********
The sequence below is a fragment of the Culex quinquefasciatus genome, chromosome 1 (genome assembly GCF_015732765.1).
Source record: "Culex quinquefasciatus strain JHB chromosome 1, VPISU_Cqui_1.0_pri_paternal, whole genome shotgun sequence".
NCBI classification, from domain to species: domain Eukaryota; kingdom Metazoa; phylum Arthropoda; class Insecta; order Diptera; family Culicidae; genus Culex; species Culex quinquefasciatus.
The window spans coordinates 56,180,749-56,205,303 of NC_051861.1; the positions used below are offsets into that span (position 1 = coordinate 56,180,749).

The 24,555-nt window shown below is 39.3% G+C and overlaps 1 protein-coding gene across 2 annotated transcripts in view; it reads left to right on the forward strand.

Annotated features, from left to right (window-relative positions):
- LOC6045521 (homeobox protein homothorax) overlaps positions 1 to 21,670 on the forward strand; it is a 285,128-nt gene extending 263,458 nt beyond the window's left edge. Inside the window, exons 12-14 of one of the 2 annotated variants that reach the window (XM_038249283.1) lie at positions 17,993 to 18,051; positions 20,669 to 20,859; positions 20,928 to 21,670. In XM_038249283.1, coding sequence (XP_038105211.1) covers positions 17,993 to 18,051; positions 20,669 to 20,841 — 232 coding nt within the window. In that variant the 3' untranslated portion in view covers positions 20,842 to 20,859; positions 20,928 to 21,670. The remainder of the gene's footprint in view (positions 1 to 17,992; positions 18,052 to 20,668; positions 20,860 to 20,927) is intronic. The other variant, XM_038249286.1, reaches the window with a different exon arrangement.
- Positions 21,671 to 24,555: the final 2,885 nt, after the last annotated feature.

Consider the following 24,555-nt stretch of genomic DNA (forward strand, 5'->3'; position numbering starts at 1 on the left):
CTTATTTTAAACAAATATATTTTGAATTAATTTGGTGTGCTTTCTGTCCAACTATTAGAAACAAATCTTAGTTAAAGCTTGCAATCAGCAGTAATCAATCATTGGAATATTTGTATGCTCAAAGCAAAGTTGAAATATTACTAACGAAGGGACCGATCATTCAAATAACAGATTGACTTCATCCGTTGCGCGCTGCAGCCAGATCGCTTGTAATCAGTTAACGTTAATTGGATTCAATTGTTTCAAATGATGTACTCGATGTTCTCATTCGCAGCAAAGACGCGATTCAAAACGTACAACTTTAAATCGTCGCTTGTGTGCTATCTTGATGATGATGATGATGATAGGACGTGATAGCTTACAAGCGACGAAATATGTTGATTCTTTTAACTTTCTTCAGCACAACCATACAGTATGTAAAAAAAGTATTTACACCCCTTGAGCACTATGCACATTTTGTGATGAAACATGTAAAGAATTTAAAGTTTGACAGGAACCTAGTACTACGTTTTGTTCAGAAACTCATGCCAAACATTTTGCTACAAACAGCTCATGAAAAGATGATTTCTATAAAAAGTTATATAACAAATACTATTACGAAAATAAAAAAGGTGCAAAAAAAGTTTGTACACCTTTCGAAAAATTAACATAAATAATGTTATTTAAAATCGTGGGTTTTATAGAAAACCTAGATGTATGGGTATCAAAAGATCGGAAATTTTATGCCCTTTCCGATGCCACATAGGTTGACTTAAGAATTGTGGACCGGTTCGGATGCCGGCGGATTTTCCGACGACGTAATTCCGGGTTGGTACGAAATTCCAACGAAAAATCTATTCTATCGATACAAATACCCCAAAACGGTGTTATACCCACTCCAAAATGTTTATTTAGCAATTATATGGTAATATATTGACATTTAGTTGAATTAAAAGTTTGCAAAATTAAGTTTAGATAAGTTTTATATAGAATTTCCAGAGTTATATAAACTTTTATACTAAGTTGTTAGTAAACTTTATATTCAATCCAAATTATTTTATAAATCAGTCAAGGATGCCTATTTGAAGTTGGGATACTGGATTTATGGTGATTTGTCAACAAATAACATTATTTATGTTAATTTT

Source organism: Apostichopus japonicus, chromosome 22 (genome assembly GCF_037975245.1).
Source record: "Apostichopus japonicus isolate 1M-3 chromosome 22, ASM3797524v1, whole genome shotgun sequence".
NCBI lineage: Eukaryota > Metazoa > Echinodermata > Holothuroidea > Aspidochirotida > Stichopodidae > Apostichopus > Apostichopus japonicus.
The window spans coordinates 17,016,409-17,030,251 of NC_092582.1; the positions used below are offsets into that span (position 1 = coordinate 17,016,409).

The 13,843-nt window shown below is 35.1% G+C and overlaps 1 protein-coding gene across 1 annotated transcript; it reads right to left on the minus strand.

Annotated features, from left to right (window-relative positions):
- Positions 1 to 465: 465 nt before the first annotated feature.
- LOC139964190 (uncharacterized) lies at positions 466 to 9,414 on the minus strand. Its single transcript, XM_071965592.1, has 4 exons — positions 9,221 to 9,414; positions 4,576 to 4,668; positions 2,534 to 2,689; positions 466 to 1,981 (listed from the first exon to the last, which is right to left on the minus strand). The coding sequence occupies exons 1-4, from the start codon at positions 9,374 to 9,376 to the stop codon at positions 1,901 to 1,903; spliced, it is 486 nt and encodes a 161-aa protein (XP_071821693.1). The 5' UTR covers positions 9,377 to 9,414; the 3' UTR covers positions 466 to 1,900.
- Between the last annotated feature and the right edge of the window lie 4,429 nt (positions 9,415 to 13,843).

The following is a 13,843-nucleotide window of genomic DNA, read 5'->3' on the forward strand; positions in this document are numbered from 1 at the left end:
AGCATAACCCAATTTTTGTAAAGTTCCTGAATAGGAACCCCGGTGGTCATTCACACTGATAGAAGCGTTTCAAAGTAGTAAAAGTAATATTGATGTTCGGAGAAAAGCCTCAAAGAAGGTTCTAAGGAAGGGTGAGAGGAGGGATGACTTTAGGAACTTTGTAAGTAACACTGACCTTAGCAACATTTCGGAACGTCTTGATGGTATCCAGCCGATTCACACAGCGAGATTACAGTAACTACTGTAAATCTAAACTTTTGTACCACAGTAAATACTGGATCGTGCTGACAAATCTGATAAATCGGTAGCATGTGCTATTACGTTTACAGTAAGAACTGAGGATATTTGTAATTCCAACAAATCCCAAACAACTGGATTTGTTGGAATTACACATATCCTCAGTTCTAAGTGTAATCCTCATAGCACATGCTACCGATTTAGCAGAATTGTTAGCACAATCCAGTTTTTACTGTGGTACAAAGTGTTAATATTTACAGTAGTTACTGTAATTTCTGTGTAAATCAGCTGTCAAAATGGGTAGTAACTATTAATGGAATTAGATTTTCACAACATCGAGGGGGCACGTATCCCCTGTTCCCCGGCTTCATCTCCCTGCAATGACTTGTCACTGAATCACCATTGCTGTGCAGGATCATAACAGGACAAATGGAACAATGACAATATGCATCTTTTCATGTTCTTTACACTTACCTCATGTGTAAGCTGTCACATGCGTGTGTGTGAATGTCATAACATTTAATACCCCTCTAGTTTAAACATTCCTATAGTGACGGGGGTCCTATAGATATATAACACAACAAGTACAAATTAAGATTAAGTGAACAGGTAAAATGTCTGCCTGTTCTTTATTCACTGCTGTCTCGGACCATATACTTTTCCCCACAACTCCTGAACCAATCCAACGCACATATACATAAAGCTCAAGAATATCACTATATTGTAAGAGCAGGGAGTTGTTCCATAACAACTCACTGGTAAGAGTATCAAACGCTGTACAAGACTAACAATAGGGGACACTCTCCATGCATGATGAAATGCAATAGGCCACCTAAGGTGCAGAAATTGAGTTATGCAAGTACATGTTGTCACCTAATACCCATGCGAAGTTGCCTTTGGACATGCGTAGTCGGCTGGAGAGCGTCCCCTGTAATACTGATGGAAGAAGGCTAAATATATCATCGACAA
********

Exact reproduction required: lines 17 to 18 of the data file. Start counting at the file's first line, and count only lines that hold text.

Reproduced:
- Positions 1 to 465: 465 nt before the first annotated feature.
- LOC139964190 (uncharacterized) lies at positions 466 to 9,414 on the minus strand. Its single transcript, XM_071965592.1, has 4 exons — positions 9,221 to 9,414; positions 4,576 to 4,668; positions 2,534 to 2,689; positions 466 to 1,981 (listed from the first exon to the last, which is right to left on the minus strand). The coding sequence occupies exons 1-4, from the start codon at positions 9,374 to 9,376 to the stop codon at positions 1,901 to 1,903; spliced, it is 486 nt and encodes a 161-aa protein (XP_071821693.1). The 5' UTR covers positions 9,377 to 9,414; the 3' UTR covers positions 466 to 1,900.